The Icelandic Tourist Board has expressed its concerns about the current large scale plans to construct hotels throughout the country, RÚV reports. Calling the trend a “goldrush,” the Board is urging Prospective hotel builders and owners to stop to assess the situation based on realistic assumptions and viable information. The number of hotels currently on the drawing board are not in line with reliable projections about tourism in the country. There will be 3000 new hotel rooms added to the current availability in the near future and in order to make these additional rooms a worthwhile investment Iceland would need to attract more than 1 million tourists annually, which exceeds all current projections for tourism growth. The annual usage of rooms in already existing guesthouses and hotels is less than 50%, even with tourism steadily increasing. Plans to build many hotels in central Reykjavík, in lots where older and sometimes historic buildings currently stand, have been controversial. When it was announced that much loved concert venue Nasa would be shuttered in favour of a hotel being built a petition was widely signed but failed to save the venue’s fate. Heart Garden, a popular public space sandwiched between Laugavegur and Hverfisgata that is plastered in colourful murals, and surrounding buildings will also be sacrificed in favour of cashing in on the tourism rush by way of erecting hotels. Related: Time and Tides and Hotels The Hotel Debate – Availability and Demand Where Has The Love Gone?
A group of landowners in Reyðarfjörður have told the Alcoa Fjarðaál aluminium smelter to stop the emission of fluoride in the area. Austurfrétt reports that the landowners’ group Landeigendur Áreyja has told the directorship to put an end to the omissions, which they say are far too high. Guðrún Kjartansdóttir, speaking to reporters on the matter, said that before the smelter was built, area residents were promised that they need not worry about any kind of fluoride pollution from the smelter. “We were told that this would be a very hi-tech and perfect smelter,” she said. “It is unacceptable to
An immigrant from Iran has won a court case against the Icelandic government, after he was denied a work permit on grounds the court found insufficient. MBL reports that the man in question came to Iceland from Iran in 2011, originally on a student permit. Later in the year, he bought an import company, taking a seat on the directorship and registering himself as the managing director. After buying the company, the man changed the company’s name, and began to import silk and carpets from the Middle East, as well as dates, nuts and other foodstuffs. However, in March 2013
Bárðarbunga caldera continues to subside at the same rate as before, roughly half a metre per day, reports the Institute of Earth Sciences. Large earthquakes are still being detected in the Bárðarbunga caldera, several with a magnitudes over 3, some over 5. The lava production at the currently active Holuhraun eruption continues to be strong. The lava flow is now around the centre of the lava field, which has grown to around 37 square kilometres. As reported, scientists in the field estimate that around 90% of the SO2 gas coming from the eruption originates in the active craters and only 10%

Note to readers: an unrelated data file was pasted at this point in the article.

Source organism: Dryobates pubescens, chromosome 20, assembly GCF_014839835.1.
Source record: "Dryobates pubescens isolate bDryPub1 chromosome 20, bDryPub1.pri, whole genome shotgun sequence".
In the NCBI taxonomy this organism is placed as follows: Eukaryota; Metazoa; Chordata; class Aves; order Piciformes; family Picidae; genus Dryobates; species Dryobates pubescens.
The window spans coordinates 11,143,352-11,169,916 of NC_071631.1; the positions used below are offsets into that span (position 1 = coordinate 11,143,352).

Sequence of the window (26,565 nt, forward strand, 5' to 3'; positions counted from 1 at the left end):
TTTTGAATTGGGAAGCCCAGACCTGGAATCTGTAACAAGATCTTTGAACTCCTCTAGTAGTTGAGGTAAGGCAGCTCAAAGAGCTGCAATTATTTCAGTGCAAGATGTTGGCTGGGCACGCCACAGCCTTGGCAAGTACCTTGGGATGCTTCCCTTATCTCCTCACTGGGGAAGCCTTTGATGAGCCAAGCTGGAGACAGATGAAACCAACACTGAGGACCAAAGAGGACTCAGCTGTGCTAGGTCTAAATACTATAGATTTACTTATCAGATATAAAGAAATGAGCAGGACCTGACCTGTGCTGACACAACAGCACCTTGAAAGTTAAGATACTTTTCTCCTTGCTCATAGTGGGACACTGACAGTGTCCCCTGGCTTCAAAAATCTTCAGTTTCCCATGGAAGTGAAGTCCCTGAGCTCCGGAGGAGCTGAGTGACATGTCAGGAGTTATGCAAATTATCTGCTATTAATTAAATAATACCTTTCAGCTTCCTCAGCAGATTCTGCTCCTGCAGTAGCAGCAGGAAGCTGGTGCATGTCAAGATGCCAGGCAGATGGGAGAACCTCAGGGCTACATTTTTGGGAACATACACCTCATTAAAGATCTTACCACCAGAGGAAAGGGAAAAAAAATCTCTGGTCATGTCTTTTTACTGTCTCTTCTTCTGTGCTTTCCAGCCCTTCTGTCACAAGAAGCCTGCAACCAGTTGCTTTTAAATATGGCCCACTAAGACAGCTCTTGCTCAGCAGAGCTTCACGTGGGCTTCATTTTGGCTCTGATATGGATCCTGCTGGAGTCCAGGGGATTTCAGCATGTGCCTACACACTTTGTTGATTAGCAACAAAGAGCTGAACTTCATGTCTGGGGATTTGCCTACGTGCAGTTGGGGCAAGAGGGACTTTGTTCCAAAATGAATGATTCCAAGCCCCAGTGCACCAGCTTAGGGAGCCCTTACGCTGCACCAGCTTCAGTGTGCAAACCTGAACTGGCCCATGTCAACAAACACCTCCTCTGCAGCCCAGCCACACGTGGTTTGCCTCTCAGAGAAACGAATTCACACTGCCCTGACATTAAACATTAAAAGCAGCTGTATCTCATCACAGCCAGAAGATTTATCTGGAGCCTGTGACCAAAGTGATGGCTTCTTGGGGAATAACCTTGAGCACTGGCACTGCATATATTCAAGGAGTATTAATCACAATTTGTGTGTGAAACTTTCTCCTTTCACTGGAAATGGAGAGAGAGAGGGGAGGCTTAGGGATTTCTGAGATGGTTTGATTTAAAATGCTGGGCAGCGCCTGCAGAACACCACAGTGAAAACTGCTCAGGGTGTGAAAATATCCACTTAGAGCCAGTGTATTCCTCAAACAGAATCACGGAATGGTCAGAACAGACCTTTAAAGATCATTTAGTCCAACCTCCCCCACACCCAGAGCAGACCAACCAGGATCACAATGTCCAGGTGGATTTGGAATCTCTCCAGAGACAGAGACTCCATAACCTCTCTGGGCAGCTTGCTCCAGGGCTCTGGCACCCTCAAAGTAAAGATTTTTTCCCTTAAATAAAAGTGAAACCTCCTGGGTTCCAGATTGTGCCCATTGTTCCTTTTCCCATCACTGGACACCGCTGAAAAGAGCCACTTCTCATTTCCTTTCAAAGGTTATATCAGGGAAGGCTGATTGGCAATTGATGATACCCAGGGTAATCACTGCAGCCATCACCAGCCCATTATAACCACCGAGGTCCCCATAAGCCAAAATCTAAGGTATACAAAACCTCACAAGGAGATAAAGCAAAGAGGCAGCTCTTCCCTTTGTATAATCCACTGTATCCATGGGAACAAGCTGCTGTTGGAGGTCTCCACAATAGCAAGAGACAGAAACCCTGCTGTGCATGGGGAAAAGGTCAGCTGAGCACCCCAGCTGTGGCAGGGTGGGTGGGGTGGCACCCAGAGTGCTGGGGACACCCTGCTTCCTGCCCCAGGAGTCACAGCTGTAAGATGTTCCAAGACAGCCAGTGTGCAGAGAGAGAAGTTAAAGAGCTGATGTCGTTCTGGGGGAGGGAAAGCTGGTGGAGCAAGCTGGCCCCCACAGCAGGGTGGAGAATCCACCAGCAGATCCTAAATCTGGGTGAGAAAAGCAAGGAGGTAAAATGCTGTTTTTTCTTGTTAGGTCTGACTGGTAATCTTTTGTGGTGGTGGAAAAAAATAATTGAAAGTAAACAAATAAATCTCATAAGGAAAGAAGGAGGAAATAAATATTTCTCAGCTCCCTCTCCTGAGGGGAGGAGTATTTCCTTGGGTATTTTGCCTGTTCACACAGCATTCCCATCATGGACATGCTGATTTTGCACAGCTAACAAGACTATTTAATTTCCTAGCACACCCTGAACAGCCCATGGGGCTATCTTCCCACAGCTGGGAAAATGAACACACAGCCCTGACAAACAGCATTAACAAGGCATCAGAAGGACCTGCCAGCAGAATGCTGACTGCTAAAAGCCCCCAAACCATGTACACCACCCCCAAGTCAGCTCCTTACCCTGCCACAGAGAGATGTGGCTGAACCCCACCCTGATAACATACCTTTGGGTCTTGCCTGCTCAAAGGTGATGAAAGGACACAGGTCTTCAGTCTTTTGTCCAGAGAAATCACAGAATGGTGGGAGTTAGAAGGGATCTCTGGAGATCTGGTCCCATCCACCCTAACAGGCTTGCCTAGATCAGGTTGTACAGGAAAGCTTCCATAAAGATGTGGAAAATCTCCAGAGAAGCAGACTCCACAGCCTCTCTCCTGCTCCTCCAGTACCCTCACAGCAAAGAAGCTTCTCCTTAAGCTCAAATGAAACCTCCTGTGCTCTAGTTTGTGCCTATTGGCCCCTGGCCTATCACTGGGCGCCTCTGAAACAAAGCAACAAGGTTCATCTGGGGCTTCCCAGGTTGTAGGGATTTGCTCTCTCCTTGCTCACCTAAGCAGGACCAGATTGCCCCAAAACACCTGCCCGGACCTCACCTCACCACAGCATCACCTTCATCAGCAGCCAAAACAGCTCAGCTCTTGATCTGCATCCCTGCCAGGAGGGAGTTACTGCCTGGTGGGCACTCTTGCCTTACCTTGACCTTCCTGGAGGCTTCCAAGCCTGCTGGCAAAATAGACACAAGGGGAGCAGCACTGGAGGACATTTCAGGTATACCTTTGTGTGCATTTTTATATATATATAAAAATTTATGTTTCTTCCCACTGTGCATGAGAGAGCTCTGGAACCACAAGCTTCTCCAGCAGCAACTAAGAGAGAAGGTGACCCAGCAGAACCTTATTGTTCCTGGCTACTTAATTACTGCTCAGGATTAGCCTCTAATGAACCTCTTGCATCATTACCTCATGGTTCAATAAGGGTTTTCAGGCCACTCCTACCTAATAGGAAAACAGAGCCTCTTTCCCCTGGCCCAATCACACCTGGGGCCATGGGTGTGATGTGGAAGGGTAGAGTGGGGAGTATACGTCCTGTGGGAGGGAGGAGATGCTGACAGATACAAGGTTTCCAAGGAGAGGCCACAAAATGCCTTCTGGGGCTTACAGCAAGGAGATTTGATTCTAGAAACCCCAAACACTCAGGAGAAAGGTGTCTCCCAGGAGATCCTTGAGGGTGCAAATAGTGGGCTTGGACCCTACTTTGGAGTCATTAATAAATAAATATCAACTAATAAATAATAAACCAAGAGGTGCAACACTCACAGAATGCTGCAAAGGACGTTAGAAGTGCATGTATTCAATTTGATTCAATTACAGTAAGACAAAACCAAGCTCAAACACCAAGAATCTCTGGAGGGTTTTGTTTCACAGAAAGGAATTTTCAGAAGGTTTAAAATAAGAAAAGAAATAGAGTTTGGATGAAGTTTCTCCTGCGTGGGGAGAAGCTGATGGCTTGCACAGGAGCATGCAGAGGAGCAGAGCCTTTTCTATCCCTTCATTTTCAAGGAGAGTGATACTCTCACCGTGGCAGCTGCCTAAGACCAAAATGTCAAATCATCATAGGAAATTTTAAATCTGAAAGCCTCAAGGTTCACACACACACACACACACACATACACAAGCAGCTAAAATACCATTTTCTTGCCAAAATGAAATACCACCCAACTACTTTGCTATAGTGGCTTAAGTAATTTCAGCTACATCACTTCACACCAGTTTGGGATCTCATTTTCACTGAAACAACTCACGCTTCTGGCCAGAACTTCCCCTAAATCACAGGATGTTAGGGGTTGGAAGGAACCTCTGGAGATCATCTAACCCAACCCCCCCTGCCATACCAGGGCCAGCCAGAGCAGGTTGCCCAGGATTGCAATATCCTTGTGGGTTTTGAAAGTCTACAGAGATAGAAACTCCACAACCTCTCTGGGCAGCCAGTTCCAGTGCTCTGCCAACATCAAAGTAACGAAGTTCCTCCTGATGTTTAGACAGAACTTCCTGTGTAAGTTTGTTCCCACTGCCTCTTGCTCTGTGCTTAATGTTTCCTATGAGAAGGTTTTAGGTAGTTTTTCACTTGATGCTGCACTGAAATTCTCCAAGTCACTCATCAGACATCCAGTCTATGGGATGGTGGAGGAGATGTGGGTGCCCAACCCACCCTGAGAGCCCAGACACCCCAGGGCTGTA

The outlook for hedge funds caught in Iceland’s $85 billion banking failure may be looking up, reports Bloomberg. The administrators overseeing claims against one of the three banks that defaulted in 2008, Glitnir Bank hf, say recent talks with a government committee indicate that it will now be easier to complete creditor settlements. “My impression is that the government had until now not been ready,” Steinunn Guðbjartsdóttir, head of Glitnir’s winding-up committee, told Bloomberg. “Now that they’ve got their processes in place, it will be possible to complete this sooner rather than later.” The main obstacle to repaying creditors has
The Icelandic Met Office predicts sulphur dioxide (SO2) gas from the Holuhraun eruption will move north and east over the next 24 hours. As can be seen, the Met Office has two maps for predicted areas where significant levels of SO2 will be present. Egilsstaðir and Reyðarfjörður are expected to be hit the hardest by the gas, which continues to pour out of the Holuhraun eruption site. However, levels of SO2 will vary from region to region, and even from hour to hour. A more detailed map allows one to see the forecast movement of SO2 concentrations through Tuesday. Simply
A former employee of the Office of the Special Prosecutor says the office tapped phones of suspects illegally. The Minister of Justice believes the matter needs to be investigated. In an interview with Fréttablaðið, former Special Prosecutor’s Office employee Jón Óttar Ólafsson said that the office listened in on illegal taps of phone conversations of clients and lawyers alike. Both the Special Prosecutor (shown above) and the State Prosecutor have dismissed the allegations as completely untrue. However, RÚV reports that Prime Minister Sigmundur Davíð Gunnlaugsson – serving in his capacity as acting Justice Minister – believes the matter warrants further